A haze of pink blurred the horizon, casting a dim light onto Reece. He looked tired and worn out, the creases in his face more pronounced. A beer sat on the arm of the chair, his hand wrapped around it. Off to the side lay a crumpled sleeping bag. He kept his eyes straight ahead.
“I brought coffee and food.”
He still didn’t look.
“Why shouldn’t I have come?”
“Remember I said I had moods? I’m in one and didn’t want you to see it.” He turned and studied her for a long time before he spoke. “I lied. I’m glad you’re here.” His gaze stayed on her. “You’re beautiful. Do you know that?”
Dana’s heart rate soared into the stratosphere. Why did this man turn her to mush? “No. I always thought I was just cute.”
He smiled. “You’re that too.”
His smile made her feel better, and she relaxed. “What’s with the beer for breakfast?”
He looked as if he’d forgotten it was there. “I thought of it more as a continuation of last night than as the first drink of the day.” He put it down on the dock. “The sun’s going to break over the horizon in a few minutes. It’s a sight to see, that big orange ball hovering over the water. The color’s something only Nature could create.”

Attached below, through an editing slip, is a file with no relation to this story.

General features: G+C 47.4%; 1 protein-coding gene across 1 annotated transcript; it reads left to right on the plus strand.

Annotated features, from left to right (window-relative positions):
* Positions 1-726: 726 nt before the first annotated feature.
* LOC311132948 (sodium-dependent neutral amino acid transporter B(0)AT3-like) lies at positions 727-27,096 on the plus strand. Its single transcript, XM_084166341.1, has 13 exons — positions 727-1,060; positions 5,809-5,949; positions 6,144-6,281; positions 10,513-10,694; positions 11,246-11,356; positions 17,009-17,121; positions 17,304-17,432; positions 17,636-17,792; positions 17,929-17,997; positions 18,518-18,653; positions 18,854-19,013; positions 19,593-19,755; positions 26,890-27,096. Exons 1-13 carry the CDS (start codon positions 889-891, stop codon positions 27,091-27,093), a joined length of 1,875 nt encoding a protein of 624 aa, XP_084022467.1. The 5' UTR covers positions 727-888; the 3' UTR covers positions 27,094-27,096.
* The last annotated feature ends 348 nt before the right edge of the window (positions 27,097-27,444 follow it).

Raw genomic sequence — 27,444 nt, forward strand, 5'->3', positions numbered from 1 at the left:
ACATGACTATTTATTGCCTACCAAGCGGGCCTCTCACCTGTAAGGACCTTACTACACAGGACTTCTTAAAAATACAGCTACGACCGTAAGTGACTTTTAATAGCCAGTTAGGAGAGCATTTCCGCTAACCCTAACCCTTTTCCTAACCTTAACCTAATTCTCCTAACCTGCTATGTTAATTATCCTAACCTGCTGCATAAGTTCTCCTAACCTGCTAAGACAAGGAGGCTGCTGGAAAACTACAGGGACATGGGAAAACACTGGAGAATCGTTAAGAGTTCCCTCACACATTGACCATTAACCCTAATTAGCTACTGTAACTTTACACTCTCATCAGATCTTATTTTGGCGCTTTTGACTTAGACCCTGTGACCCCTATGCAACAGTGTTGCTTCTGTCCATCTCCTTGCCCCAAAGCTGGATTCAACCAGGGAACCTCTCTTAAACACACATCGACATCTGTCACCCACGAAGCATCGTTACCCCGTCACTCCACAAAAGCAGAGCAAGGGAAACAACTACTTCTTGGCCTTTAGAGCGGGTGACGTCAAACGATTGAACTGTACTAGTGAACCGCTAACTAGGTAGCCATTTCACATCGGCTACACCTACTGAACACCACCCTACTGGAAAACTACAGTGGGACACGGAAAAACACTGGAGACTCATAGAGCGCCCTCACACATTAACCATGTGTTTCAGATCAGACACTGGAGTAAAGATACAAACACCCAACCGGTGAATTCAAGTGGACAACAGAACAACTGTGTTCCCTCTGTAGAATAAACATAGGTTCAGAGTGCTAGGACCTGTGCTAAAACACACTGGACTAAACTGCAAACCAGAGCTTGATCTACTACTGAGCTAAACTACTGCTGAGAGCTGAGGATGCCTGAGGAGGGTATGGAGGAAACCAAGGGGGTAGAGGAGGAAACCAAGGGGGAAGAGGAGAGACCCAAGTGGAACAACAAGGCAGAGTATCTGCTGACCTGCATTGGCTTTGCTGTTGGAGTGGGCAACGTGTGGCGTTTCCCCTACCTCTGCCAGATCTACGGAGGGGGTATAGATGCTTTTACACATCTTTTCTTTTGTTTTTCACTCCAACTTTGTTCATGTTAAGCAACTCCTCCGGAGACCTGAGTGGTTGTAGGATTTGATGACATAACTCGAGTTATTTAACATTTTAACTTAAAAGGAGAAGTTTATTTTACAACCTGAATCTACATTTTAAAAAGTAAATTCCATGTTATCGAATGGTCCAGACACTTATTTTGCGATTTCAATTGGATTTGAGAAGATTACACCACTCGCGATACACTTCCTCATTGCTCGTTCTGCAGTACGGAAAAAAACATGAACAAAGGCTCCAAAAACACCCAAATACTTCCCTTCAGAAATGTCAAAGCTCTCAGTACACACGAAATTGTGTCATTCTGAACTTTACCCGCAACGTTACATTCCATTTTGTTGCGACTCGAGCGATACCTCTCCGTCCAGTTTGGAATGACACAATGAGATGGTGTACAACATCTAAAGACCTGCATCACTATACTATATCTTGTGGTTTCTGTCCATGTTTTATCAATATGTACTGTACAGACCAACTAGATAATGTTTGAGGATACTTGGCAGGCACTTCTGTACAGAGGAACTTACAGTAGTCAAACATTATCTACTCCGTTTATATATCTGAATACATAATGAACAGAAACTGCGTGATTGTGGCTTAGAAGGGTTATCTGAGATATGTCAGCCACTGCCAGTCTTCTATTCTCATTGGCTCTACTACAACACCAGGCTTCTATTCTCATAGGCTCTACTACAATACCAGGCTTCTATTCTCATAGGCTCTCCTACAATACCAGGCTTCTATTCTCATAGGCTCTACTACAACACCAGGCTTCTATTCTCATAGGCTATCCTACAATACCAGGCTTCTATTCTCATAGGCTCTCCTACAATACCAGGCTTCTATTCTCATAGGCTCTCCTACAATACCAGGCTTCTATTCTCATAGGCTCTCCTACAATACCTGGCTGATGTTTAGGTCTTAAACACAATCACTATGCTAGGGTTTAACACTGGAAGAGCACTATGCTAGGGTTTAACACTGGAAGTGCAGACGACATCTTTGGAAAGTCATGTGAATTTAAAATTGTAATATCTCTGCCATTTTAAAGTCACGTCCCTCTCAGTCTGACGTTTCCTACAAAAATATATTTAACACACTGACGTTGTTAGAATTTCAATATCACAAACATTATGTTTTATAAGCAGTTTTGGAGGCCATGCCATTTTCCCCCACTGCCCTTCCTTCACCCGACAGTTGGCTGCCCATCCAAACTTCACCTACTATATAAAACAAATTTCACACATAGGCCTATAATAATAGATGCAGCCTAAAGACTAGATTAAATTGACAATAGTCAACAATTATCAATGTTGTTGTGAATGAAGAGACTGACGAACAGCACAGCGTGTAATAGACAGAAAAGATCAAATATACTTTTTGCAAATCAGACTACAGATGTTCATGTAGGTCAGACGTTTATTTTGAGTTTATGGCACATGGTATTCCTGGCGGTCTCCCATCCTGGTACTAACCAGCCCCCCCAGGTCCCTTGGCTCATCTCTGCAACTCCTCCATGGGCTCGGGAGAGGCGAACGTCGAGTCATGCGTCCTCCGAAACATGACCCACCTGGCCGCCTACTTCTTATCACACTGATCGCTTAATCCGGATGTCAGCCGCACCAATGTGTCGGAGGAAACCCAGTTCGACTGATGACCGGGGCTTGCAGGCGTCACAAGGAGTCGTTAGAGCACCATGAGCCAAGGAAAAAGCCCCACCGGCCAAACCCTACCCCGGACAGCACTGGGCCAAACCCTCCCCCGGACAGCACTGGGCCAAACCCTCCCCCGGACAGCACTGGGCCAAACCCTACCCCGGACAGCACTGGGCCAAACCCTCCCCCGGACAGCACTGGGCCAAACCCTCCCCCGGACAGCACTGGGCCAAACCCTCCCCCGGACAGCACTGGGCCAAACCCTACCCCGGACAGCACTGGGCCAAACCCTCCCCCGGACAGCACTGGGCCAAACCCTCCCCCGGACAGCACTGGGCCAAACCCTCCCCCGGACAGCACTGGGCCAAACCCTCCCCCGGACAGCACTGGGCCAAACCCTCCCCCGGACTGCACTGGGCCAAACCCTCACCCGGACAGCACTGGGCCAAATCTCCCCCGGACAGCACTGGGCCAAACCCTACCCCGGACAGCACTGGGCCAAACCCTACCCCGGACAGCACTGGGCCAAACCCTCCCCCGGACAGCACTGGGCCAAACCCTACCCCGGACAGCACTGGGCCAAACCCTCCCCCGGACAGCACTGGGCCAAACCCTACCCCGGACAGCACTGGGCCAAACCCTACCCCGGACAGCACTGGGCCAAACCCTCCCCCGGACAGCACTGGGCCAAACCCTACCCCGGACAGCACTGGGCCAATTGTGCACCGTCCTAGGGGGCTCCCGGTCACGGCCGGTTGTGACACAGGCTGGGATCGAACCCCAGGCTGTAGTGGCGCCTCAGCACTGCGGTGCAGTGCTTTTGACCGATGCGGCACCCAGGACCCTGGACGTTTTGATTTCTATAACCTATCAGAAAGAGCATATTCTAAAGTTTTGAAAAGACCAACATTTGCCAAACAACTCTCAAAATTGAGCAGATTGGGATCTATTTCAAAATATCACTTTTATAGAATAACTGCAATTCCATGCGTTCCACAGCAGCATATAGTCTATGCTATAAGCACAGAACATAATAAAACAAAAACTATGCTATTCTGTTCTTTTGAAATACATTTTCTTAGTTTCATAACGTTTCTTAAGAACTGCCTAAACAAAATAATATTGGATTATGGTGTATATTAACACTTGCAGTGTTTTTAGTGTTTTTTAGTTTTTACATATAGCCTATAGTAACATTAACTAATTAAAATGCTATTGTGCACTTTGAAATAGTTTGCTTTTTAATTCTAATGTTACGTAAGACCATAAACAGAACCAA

She got up and straddled him, kissing him on the lips. “My ass is wet.”
He put his hands on her shoulders. “I don’t mind.”
“Don’t leave me any more at night.”
“I’m okay, Dana.” He met her gaze. “I am.”
“No, you don’t. You had dinner with Jeraldine and she told you things to make you worry. I know her. How much did she tell you?”
“Bullshit.” He didn’t say the word with malice, only as a matter-of-fact, normal, everyday word that happened to be bullshit. “Jeraldine’s as close to me as any family, but she has a hard time separating her maternal feelings from her professional ones. That’s okay, and I appreciate her more than I could ever express. I’d still be rotting in prison if it weren’t for her. But I don’t want you to be like her. I’m too old for one mothering hen and sure as hell don’t need another one. I called her to get me out of a jam, and it’s a bad one.”